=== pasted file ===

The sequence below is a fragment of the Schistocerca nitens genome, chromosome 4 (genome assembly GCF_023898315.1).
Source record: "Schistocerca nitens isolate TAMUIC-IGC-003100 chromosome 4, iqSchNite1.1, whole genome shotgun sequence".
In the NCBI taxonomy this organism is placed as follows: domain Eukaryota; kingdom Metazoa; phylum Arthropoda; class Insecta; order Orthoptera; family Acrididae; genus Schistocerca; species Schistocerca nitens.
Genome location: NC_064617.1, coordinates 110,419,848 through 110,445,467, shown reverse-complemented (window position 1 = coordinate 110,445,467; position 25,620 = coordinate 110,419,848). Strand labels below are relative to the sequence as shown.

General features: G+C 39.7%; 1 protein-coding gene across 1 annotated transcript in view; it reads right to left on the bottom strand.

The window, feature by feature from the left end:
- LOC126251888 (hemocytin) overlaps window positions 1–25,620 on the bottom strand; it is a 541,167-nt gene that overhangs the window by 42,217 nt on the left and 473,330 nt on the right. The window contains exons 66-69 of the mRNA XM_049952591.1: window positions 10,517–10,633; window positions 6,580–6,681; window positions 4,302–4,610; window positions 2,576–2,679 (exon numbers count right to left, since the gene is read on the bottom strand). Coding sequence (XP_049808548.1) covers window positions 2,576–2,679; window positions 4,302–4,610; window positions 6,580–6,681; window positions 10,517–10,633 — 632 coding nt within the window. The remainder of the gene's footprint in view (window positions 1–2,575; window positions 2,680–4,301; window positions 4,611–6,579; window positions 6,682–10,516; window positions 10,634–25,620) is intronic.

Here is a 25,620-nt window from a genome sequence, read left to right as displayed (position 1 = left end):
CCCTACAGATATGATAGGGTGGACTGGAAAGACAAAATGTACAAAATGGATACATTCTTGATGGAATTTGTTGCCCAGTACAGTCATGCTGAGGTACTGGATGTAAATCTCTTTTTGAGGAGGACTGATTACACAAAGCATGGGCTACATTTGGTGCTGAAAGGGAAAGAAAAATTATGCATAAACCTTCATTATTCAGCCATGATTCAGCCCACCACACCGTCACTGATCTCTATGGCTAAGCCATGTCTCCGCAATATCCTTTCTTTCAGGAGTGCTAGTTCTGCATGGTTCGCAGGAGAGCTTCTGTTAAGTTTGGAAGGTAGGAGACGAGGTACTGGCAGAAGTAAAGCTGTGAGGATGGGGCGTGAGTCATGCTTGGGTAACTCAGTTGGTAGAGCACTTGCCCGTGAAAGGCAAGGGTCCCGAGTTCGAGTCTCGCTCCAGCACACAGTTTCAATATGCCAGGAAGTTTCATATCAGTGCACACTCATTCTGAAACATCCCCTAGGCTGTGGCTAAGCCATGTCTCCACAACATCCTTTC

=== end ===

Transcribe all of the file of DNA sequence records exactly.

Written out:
The sequence below is a fragment of the Schistocerca nitens genome, chromosome 4 (genome assembly GCF_023898315.1).
Source record: "Schistocerca nitens isolate TAMUIC-IGC-003100 chromosome 4, iqSchNite1.1, whole genome shotgun sequence".
In the NCBI taxonomy this organism is placed as follows: domain Eukaryota; kingdom Metazoa; phylum Arthropoda; class Insecta; order Orthoptera; family Acrididae; genus Schistocerca; species Schistocerca nitens.
Genome location: NC_064617.1, coordinates 110,419,848 through 110,445,467, shown reverse-complemented (window position 1 = coordinate 110,445,467; position 25,620 = coordinate 110,419,848). Strand labels below are relative to the sequence as shown.

General features: G+C 39.7%; 1 protein-coding gene across 1 annotated transcript in view; it reads right to left on the bottom strand.

The window, feature by feature from the left end:
- LOC126251888 (hemocytin) overlaps window positions 1–25,620 on the bottom strand; it is a 541,167-nt gene that overhangs the window by 42,217 nt on the left and 473,330 nt on the right. The window contains exons 66-69 of the mRNA XM_049952591.1: window positions 10,517–10,633; window positions 6,580–6,681; window positions 4,302–4,610; window positions 2,576–2,679 (exon numbers count right to left, since the gene is read on the bottom strand). Coding sequence (XP_049808548.1) covers window positions 2,576–2,679; window positions 4,302–4,610; window positions 6,580–6,681; window positions 10,517–10,633 — 632 coding nt within the window. The remainder of the gene's footprint in view (window positions 1–2,575; window positions 2,680–4,301; window positions 4,611–6,579; window positions 6,682–10,516; window positions 10,634–25,620) is intronic.

Here is a 25,620-nt window from a genome sequence, read left to right as displayed (position 1 = left end):
CCCTACAGATATGATAGGGTGGACTGGAAAGACAAAATGTACAAAATGGATACATTCTTGATGGAATTTGTTGCCCAGTACAGTCATGCTGAGGTACTGGATGTAAATCTCTTTTTGAGGAGGACTGATTACACAAAGCATGGGCTACATTTGGTGCTGAAAGGGAAAGAAAAATTATGCATAAACCTTCATTATTCAGCCATGATTCAGCCCACCACACCGTCACTGATCTCTATGGCTAAGCCATGTCTCCGCAATATCCTTTCTTTCAGGAGTGCTAGTTCTGCATGGTTCGCAGGAGAGCTTCTGTTAAGTTTGGAAGGTAGGAGACGAGGTACTGGCAGAAGTAAAGCTGTGAGGATGGGGCGTGAGTCATGCTTGGGTAACTCAGTTGGTAGAGCACTTGCCCGTGAAAGGCAAGGGTCCCGAGTTCGAGTCTCGCTCCAGCACACAGTTTCAATATGCCAGGAAGTTTCATATCAGTGCACACTCATTCTGAAACATCCCCTAGGCTGTGGCTAAGCCATGTCTCCACAACATCCTTTC